Dracula’s Chicken

Not that Dracula is a chicken, or that Dracula had a preferred chicken dish, but that a chicken dish did appear rather famously in a novel more associated with the principal ingredient of black pudding.

@tartapplesauce​ mentions it here, and the quote from Jonathan Harker’s diary in Stoker’s novel is…

We left in pretty good time, and came after nightfall to Klausenburgh. Here I stopped for the night at the Hotel Royale. I had for dinner, or rather supper, a chicken done up some way with red pepper, which was very good but thirsty. (mem. get recipe for Mina.) I asked the waiter, and he said it was called “paprika hendl” and that, as it was a national dish, I should be able to get it anywhere along the Carpathians. I found my smattering of German very useful here; indeed, I don’t know how I should be able to get on without it.

Hendl” is Austrian German for “chicken” (rather than German German “Huhn” or “Hähnchen”) which is correct for being in the eastern reaches of the Austro-Hungarian Empire. The dish - AKA “Chicken Paprikash” - is still very popular today…

…but it’s easy to make at home, and since every Granny, Nana, Oma or Nadyi makes the best one, there’s no fixed recipe. Here’s an excellent version with background info from Foods of the World.

Chicken Paprikash / Paprika Hendl / Paprikás csirke is usually a creamy casserole served with Spaetzle / Galuska / Csipetke tossed in butter (often called ”noodles”, equally often “dumplings”) while the delicate green stuff in this photo is sliced pickled cucumber as a palate-cleanser to counter all that richness.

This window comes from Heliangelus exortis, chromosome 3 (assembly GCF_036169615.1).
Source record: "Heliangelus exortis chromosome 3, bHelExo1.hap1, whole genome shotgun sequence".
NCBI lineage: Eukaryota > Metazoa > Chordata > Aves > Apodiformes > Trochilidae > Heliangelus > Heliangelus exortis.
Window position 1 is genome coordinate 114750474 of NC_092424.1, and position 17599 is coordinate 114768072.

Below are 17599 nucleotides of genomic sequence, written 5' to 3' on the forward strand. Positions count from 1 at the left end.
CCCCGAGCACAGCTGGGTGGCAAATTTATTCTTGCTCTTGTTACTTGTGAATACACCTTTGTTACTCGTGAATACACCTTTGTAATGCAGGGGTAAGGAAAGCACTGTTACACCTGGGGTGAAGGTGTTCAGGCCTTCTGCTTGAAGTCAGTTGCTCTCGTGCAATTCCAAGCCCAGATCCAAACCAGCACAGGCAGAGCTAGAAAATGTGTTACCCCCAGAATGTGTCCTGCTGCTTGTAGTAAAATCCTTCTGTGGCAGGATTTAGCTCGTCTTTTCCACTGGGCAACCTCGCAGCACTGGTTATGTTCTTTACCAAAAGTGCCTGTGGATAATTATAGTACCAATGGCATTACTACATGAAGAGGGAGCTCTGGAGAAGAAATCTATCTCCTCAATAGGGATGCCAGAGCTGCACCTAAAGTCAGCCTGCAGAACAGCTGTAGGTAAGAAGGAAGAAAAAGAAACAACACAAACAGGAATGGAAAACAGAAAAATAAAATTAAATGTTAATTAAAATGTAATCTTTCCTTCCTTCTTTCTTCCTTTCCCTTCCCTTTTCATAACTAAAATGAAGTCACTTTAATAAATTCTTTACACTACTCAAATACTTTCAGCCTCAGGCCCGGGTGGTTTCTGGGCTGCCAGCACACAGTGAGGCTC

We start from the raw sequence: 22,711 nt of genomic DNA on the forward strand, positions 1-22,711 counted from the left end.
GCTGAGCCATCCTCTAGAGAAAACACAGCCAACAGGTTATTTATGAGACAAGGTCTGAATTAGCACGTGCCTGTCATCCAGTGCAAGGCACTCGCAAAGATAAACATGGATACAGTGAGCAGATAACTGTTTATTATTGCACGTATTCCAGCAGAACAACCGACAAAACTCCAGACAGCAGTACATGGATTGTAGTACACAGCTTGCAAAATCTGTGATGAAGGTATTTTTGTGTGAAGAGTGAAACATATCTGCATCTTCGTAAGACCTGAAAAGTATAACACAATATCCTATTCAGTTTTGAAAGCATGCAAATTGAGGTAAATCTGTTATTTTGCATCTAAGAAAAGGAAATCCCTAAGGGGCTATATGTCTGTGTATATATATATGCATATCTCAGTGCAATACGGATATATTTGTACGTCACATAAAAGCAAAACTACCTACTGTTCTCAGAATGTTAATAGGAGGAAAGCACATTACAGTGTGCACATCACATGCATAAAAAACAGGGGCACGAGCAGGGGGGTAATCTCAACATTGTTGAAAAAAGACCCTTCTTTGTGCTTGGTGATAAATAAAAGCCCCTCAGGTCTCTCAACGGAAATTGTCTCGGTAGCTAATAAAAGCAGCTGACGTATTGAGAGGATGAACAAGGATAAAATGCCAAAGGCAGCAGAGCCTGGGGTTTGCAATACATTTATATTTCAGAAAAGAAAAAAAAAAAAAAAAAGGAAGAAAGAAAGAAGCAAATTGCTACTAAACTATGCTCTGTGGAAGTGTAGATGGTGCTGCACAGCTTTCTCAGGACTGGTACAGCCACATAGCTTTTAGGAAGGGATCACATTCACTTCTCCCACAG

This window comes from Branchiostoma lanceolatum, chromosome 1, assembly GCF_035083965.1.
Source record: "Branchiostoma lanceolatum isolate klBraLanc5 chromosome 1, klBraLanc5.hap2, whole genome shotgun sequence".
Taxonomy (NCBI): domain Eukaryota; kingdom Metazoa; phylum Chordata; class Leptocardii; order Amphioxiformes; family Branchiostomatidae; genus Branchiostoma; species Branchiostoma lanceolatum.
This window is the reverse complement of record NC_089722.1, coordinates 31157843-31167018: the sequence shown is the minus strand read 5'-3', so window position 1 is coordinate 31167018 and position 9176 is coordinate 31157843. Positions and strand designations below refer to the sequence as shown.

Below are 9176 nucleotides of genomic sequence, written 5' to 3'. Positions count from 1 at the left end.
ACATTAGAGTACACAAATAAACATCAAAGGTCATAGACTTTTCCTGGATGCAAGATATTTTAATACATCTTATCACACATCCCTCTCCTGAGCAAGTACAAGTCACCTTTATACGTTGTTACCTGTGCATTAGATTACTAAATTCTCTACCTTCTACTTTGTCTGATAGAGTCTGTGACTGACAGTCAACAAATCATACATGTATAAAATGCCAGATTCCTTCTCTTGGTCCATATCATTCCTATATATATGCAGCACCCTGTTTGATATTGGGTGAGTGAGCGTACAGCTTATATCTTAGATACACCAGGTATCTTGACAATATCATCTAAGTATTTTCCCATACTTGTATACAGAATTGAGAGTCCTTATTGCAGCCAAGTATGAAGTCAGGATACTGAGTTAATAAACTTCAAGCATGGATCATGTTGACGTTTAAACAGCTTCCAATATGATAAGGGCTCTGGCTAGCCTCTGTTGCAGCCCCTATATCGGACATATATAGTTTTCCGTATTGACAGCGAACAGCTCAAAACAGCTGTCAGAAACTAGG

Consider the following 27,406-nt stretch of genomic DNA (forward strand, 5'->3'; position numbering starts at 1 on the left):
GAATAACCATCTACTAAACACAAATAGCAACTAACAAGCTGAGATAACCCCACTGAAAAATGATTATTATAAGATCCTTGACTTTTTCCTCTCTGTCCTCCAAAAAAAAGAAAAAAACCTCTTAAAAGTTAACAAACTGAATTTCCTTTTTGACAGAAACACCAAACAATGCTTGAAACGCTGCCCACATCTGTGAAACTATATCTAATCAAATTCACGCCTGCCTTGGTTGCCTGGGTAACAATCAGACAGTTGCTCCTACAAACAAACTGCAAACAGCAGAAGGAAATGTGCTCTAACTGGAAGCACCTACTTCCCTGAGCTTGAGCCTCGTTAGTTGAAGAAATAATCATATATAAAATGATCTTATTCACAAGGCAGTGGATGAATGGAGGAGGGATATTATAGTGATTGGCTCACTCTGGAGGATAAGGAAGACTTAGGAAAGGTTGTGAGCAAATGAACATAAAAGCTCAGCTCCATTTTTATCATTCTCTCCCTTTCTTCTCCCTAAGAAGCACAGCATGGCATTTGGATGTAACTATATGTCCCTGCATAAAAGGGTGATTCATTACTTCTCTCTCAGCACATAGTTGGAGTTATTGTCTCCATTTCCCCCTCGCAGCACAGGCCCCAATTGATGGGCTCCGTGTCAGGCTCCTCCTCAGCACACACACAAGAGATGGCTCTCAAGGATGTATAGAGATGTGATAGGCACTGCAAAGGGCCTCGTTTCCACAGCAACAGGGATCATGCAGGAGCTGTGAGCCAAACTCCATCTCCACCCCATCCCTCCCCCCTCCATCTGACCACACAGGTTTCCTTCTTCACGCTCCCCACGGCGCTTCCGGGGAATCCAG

However, I also found this treatment: Paprikahendl vom Spiess is a whole chicken sprinkled with lemon juice and beer, rubbed all over with paprika…

…then put on a spit, which seems appropriate for Vlad the Impaler.

And finally, there’s Mr Harker’s journal again:

There are many odd things to put down, and, lest who reads them may fancy that I dined too well before I left Bistritz, let me put down my dinner exactly. I dined on what they called ‘robber steak’—bits of bacon, onion, and beef, seasoned with red pepper, and strung on sticks, and roasted over the fire, in the simple style of the London cat’s meat!

This Victorian illustration - look at the barrow contents - shows the sort of pet-food Harker was thinking about:

“Bistriz” is Bistrița in Transylvania, so he was probably eating frigărui , the Romanian version of kebabs.

Make them for a party, call them stakes not steak, and season well with extra garlic for that quiet guest who does not drink…wine.

Jon: the world benefit greatly from the cease of your insistent banter


oh man guys it’s so hot right now in southern california. Like no cloud in the sky, sun high and blazing, it’s barely 7 am and it’s already 80 degrees Fahrenheit, kind of heat. It’s beginning. 


And tomorrow we’re hitting triple digits *cries*

I hate summer.  What does this heat benefit? you can’t do anything comfortable outside unless you wanna burn, your garden plants get cooked, your poor pets get overheated, traffic becomes more hellish than regular. *sigh*

At least it “cools” down somewhat around 5pm ( the breeze starts kicking in and thankfully not a too hot one). I should enjoy this before real summer heat hits.

At least i have good heat tolerance, but i still hate it.